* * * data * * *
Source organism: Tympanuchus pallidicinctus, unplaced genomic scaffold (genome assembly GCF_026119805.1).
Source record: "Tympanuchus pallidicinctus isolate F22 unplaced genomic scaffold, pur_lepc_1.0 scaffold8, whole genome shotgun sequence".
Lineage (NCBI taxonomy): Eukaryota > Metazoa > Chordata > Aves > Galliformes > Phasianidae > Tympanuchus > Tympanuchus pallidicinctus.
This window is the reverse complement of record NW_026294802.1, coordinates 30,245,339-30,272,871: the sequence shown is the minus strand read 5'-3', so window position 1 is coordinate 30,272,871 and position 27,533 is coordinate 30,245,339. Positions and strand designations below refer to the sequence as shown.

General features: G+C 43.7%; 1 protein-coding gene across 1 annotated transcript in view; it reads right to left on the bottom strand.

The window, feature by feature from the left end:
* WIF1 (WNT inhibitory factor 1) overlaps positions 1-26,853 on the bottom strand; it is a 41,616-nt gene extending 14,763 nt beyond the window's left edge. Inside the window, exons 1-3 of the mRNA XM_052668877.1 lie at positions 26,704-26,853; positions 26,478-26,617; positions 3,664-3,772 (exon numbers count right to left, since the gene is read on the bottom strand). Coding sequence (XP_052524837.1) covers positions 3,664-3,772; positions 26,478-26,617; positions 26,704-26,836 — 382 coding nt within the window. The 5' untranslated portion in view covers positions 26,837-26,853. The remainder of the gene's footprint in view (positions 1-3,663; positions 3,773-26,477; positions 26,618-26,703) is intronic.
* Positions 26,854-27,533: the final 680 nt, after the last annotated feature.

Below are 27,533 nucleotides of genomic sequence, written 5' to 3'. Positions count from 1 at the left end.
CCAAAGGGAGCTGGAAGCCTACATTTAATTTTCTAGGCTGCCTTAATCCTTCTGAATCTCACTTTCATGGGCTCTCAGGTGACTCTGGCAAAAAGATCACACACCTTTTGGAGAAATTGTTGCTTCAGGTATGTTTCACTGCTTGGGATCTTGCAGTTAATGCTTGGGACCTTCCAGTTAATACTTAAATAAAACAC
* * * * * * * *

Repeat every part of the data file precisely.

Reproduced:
Source organism: Tympanuchus pallidicinctus, unplaced genomic scaffold (genome assembly GCF_026119805.1).
Source record: "Tympanuchus pallidicinctus isolate F22 unplaced genomic scaffold, pur_lepc_1.0 scaffold8, whole genome shotgun sequence".
Lineage (NCBI taxonomy): Eukaryota > Metazoa > Chordata > Aves > Galliformes > Phasianidae > Tympanuchus > Tympanuchus pallidicinctus.
This window is the reverse complement of record NW_026294802.1, coordinates 30,245,339-30,272,871: the sequence shown is the minus strand read 5'-3', so window position 1 is coordinate 30,272,871 and position 27,533 is coordinate 30,245,339. Positions and strand designations below refer to the sequence as shown.

General features: G+C 43.7%; 1 protein-coding gene across 1 annotated transcript in view; it reads right to left on the bottom strand.

The window, feature by feature from the left end:
* WIF1 (WNT inhibitory factor 1) overlaps positions 1-26,853 on the bottom strand; it is a 41,616-nt gene extending 14,763 nt beyond the window's left edge. Inside the window, exons 1-3 of the mRNA XM_052668877.1 lie at positions 26,704-26,853; positions 26,478-26,617; positions 3,664-3,772 (exon numbers count right to left, since the gene is read on the bottom strand). Coding sequence (XP_052524837.1) covers positions 3,664-3,772; positions 26,478-26,617; positions 26,704-26,836 — 382 coding nt within the window. The 5' untranslated portion in view covers positions 26,837-26,853. The remainder of the gene's footprint in view (positions 1-3,663; positions 3,773-26,477; positions 26,618-26,703) is intronic.
* Positions 26,854-27,533: the final 680 nt, after the last annotated feature.

Below are 27,533 nucleotides of genomic sequence, written 5' to 3'. Positions count from 1 at the left end.
CCAAAGGGAGCTGGAAGCCTACATTTAATTTTCTAGGCTGCCTTAATCCTTCTGAATCTCACTTTCATGGGCTCTCAGGTGACTCTGGCAAAAAGATCACACACCTTTTGGAGAAATTGTTGCTTCAGGTATGTTTCACTGCTTGGGATCTTGCAGTTAATGCTTGGGACCTTCCAGTTAATACTTAAATAAAACAC